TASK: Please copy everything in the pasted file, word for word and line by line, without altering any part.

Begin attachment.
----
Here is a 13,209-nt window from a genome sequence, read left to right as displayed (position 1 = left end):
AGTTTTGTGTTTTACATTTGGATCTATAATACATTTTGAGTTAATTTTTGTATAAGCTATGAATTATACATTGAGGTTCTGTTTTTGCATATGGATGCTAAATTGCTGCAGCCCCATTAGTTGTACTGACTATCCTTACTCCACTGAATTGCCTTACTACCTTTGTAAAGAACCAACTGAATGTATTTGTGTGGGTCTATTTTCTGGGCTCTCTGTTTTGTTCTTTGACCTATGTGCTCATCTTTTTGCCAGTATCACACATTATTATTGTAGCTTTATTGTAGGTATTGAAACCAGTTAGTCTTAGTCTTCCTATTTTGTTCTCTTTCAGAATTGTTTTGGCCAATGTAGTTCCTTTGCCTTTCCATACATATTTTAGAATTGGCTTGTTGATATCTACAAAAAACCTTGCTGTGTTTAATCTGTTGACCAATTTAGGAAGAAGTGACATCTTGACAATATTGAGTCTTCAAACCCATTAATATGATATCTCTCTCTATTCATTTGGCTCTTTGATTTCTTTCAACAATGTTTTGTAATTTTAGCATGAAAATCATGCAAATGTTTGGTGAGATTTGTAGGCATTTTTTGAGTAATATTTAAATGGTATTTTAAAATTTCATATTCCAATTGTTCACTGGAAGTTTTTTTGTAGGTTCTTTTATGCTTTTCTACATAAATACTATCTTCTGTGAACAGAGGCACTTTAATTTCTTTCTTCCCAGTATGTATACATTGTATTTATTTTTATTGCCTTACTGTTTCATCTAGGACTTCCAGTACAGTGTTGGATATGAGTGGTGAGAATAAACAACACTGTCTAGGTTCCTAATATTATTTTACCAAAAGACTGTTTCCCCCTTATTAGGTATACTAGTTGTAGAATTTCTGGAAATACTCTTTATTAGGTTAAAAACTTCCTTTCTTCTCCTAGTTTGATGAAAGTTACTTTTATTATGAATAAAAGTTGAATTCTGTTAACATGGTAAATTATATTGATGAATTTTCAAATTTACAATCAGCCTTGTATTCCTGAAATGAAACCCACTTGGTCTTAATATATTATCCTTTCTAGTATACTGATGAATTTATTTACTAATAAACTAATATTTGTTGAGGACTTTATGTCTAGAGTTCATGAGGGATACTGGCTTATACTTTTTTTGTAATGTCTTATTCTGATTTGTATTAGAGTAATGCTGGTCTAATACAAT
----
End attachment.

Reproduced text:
Here is a 13,209-nt window from a genome sequence, read left to right as displayed (position 1 = left end):
AGTTTTGTGTTTTACATTTGGATCTATAATACATTTTGAGTTAATTTTTGTATAAGCTATGAATTATACATTGAGGTTCTGTTTTTGCATATGGATGCTAAATTGCTGCAGCCCCATTAGTTGTACTGACTATCCTTACTCCACTGAATTGCCTTACTACCTTTGTAAAGAACCAACTGAATGTATTTGTGTGGGTCTATTTTCTGGGCTCTCTGTTTTGTTCTTTGACCTATGTGCTCATCTTTTTGCCAGTATCACACATTATTATTGTAGCTTTATTGTAGGTATTGAAACCAGTTAGTCTTAGTCTTCCTATTTTGTTCTCTTTCAGAATTGTTTTGGCCAATGTAGTTCCTTTGCCTTTCCATACATATTTTAGAATTGGCTTGTTGATATCTACAAAAAACCTTGCTGTGTTTAATCTGTTGACCAATTTAGGAAGAAGTGACATCTTGACAATATTGAGTCTTCAAACCCATTAATATGATATCTCTCTCTATTCATTTGGCTCTTTGATTTCTTTCAACAATGTTTTGTAATTTTAGCATGAAAATCATGCAAATGTTTGGTGAGATTTGTAGGCATTTTTTGAGTAATATTTAAATGGTATTTTAAAATTTCATATTCCAATTGTTCACTGGAAGTTTTTTTGTAGGTTCTTTTATGCTTTTCTACATAAATACTATCTTCTGTGAACAGAGGCACTTTAATTTCTTTCTTCCCAGTATGTATACATTGTATTTATTTTTATTGCCTTACTGTTTCATCTAGGACTTCCAGTACAGTGTTGGATATGAGTGGTGAGAATAAACAACACTGTCTAGGTTCCTAATATTATTTTACCAAAAGACTGTTTCCCCCTTATTAGGTATACTAGTTGTAGAATTTCTGGAAATACTCTTTATTAGGTTAAAAACTTCCTTTCTTCTCCTAGTTTGATGAAAGTTACTTTTATTATGAATAAAAGTTGAATTCTGTTAACATGGTAAATTATATTGATGAATTTTCAAATTTACAATCAGCCTTGTATTCCTGAAATGAAACCCACTTGGTCTTAATATATTATCCTTTCTAGTATACTGATGAATTTATTTACTAATAAACTAATATTTGTTGAGGACTTTATGTCTAGAGTTCATGAGGGATACTGGCTTATACTTTTTTTGTAATGTCTTATTCTGATTTGTATTAGAGTAATGCTGGTCTAATACAAT